I first ran across Frenchman’s Creek (1944) when I was putting together the Man Candy Monday post on Basil Rathbone and was intrigued. Unfortunately, there were no stills from the movie online other than the tiny, black-and-white one I found of Rathbone in his costume, and the film seemed to be out of print near as I could tell, so I moved on to other pursuits. Then, my friend Andrew contacted me a few months ago to let me know that he had obtained a DVD of Frenchman’s Creek, and would I like to come up to San Francisco and watch it over some dinner and wine? You bet I would!
Based on the novel by Daphne du Maurier, the story opens in 1668 and centers on Dona, Lady St. Columb (Joan Fontaine), who is in a dead-end marriage with a buffoonish husband, living an unfulfilling life of privilege in London society while slowly dyyyyyiiiiing of boredom and the incessant sexual harassment of her husband’s skeezy best friend, Lord Rockingham (Basil Rathbone). As any good feisty redhead worth her fiery temperament, Dona decides she’s absolutely had enough of both her husband and Rockingham’s bullshit, and she packs her things and her kids off to her country estate on the coast of Cornwall (which looks suspiciously like Mendocino, California).
Dona has no real idea of what she plans to do once she’s installed at her oceanside estate, but a path out of her boring life becomes immediately apparent when she discovers that her home has been used as a safe house for a pirate crew in her absence. Said pirate captain is a dashing Jean Benoit Aubrey (Arturo de Cordova) who declares he had already fallen in love with Dona’s portrait by the time the real woman has shown up, and it doesn’t take much more than a couple of scenes of witty banter to convince Dona that she’s crushing pretty hard on Aubrey in return.
What makes this an interesting film of its time is that it features a female lead with a whole lot more agency than women’s roles were usually accorded (hell, even today it’s rare to get a female character with as much self-determination as Dona has). Don’t get me wrong, it’s still awash in gendered stereotypes, but the story at least lets Dona be a strong lead without resorting to sexual manipulation or making her the bad girl.
The costumes were designed by Raoul Pene Du Bois, and I give him high marks for largely sticking to the appropriate late 1660s silhouette for both men and women. This means the men are transitioning from petticoat breeches and shorter frock coats into the longer lines of the later 17th century, while the women have the tight, cylindrical shape to their bodices, low collars, and plenty of heaving bosoms. That’s not to say that there aren’t the usual Golden Age of Hollywood glamour touch-ups, notably where hair and makeup are concerned. But overall, the costumes are beautiful and evocative of the era even if they don’t slavishly stick to accuracy.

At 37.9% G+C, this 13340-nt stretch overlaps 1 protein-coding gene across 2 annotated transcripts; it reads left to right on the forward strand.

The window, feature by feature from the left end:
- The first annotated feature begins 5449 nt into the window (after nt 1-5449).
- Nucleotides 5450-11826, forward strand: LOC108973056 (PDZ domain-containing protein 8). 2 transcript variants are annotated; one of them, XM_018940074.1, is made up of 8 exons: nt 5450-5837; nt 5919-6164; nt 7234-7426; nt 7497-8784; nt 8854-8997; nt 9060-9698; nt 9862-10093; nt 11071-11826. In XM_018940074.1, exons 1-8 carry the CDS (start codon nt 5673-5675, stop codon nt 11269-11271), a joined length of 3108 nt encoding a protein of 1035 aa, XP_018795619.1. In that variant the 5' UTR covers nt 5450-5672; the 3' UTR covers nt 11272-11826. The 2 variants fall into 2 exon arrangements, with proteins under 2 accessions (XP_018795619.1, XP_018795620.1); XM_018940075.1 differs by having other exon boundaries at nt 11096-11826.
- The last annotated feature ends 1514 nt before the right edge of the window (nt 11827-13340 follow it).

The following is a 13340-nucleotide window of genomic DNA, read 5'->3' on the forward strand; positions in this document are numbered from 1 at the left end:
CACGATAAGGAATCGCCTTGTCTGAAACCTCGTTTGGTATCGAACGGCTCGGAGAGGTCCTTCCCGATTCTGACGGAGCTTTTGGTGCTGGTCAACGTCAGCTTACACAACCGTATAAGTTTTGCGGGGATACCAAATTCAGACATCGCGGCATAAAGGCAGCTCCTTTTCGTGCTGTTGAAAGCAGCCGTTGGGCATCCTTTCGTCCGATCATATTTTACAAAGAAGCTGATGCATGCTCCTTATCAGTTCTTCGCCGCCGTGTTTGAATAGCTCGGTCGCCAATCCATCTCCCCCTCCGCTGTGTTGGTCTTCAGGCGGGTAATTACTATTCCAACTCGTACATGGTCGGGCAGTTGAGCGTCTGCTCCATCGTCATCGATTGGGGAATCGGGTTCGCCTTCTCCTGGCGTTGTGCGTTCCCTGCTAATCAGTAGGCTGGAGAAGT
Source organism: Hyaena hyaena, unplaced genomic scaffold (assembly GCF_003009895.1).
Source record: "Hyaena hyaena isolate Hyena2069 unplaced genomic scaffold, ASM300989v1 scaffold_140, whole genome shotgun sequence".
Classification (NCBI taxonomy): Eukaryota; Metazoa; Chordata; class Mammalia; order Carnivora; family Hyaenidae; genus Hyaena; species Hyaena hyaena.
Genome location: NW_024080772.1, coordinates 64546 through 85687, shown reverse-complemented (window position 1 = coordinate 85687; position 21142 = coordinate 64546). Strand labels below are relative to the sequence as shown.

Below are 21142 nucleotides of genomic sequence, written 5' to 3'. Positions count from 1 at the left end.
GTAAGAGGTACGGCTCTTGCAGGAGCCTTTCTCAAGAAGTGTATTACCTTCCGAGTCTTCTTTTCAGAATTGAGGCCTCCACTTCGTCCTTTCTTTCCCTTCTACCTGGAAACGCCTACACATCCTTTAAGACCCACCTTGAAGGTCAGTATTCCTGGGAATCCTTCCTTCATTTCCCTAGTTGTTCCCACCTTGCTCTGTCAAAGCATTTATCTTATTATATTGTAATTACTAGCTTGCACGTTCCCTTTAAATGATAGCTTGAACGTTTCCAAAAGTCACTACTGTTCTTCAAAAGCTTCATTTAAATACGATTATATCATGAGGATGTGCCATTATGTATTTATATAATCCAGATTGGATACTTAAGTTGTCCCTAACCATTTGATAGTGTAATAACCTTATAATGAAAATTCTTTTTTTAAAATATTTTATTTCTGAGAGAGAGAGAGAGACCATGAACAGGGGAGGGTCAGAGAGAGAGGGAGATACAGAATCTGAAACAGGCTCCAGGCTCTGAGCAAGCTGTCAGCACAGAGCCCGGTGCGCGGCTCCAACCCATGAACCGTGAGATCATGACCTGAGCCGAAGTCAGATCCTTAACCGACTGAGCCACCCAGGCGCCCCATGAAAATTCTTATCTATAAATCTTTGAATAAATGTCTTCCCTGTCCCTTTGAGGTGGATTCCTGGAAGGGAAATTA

Dona has a costume change in practically every scene, so I am only going to cover the ones I thought were particularly noteworthy in the interest of conserving server space. Forgive me if you’ve seen this film and I skipped one of your beloved costumes … Or just donate some money to us so we can afford to upgrade our servers, and I can post all 100+ images I screencapped of every single costume Joan Fontaine wears in the film.
Dona’s Black and Silver Gown in Frenchman’s Creek
Can you say “fabulous”? This is the first gown Dona wears in the film, and I love it. I love the hair jewels, the dramatic black and silver lace, the swooping skirt … Just give it all to me.
Dona’s Dark Green Velvet Traveling Outfit in Frenchman’s Creek
One of my favorites, mostly because of the buttoned front on the bodice, which you can see she’s undone to loosen her stays after five days in a carriage. I though that was a nice little touch.
Dona’s Pink Striped Picnic Gown in Frenchman’s Creek
I think this one was one of the weakest of her gowns, owing to the weirdness in the bodice and neckline. It almost looks like it was too small for her and they had to hack it to make it fit.
Dona’s Pink Quilted Dressing Gown in Frenchman’s Creek
Dona’s White Satin Dinner Gown in Frenchman’s Creek
You’re going to have an intimate dinner with a pirate captain, what else would you wear?
Dona’s Blue Visiting Gown in Frenchman’s Creek
Dona visits the neighbors to stir up a little drama and gather intel for her pirate boyfriend while wearing this fetching number.
Dona’s Pirate Raid Costume in Frenchman’s Creek
Dona changes into boy’s clothes to assist Aubrey with capturing a merchant ship. Obviously this fools everyone into thinking she’s actually a boy.
Dona’s White Striped Mantua in Frenchman’s Creek
This was the one outfit I had to quibble with, mainly because the mantua style does not make its first appearance until about 10 years after the year that the film is set in. Also, that fontage is awful.
Dona’s Orange Silk Tissue Gown in Frenchman’s Creek
So, so pretty and so, so hard to get a good screen cap of it.
Dona’s Red and White Striped Jail Visit Dress in Frenchman’s Creek
Stripes are always a good call when you’re visiting your pirate boyfriend in jail.
Captain Aubrey’s Costumes in Frenchman’s Creek
Aubrey spends most of the film running around either shirtless under his jerkin or wearing a crop-top chain maille shirt. It’s a thing, I guess.
Lord Rockingham’s Costumes in Frenchman’s Creek
Rockingham, oh Rockingham … You rock-my-world-ing-ham.
The Full-Bottomed Wigs in Frenchman’s Creek
I love a man in a full-bottomed wig, and Frenchman’s Creek definitely delivers on that account.
Pirate Shenaniganry in Frenchman’s Creek
Have you seen Frenchman’s Creek (1944)? Tell us what you think!